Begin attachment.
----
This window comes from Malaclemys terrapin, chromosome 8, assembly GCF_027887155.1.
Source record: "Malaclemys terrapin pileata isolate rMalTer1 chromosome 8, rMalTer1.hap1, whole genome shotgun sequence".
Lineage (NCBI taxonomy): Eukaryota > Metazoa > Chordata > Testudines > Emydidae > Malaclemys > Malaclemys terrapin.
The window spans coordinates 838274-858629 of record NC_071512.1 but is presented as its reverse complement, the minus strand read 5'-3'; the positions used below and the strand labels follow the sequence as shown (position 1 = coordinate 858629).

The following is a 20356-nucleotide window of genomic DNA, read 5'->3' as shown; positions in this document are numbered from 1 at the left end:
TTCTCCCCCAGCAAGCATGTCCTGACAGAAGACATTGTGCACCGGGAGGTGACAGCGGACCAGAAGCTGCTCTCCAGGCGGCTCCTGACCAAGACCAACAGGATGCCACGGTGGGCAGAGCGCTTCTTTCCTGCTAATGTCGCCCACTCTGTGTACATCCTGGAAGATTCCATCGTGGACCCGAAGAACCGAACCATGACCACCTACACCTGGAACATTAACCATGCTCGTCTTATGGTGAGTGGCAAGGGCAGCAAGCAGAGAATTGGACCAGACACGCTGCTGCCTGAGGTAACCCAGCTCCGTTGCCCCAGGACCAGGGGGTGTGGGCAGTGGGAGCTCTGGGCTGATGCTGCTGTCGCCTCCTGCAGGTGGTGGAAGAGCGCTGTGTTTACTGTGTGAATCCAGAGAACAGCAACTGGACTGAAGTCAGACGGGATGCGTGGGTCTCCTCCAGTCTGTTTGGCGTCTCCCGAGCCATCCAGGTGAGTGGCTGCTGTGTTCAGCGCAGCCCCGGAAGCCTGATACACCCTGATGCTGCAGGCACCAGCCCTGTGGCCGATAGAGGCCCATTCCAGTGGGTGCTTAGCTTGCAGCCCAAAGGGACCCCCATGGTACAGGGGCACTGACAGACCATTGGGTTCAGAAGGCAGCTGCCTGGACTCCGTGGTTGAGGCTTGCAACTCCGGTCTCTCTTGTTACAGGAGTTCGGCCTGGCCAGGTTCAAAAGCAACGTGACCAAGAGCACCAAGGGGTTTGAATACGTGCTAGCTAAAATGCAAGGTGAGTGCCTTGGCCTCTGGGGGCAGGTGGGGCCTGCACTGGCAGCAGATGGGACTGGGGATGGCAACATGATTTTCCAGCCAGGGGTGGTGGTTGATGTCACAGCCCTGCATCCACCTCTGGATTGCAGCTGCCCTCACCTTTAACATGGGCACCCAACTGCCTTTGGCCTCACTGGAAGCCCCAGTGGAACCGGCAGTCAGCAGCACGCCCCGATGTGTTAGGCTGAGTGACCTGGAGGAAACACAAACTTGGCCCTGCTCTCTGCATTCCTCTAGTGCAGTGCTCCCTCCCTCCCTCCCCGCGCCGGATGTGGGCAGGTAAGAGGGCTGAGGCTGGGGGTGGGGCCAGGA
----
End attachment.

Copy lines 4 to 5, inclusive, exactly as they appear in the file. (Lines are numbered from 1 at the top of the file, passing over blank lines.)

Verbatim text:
The window spans coordinates 838274-858629 of record NC_071512.1 but is presented as its reverse complement, the minus strand read 5'-3'; the positions used below and the strand labels follow the sequence as shown (position 1 = coordinate 858629).

The following is a 20356-nucleotide window of genomic DNA, read 5'->3' as shown; positions in this document are numbered from 1 at the left end: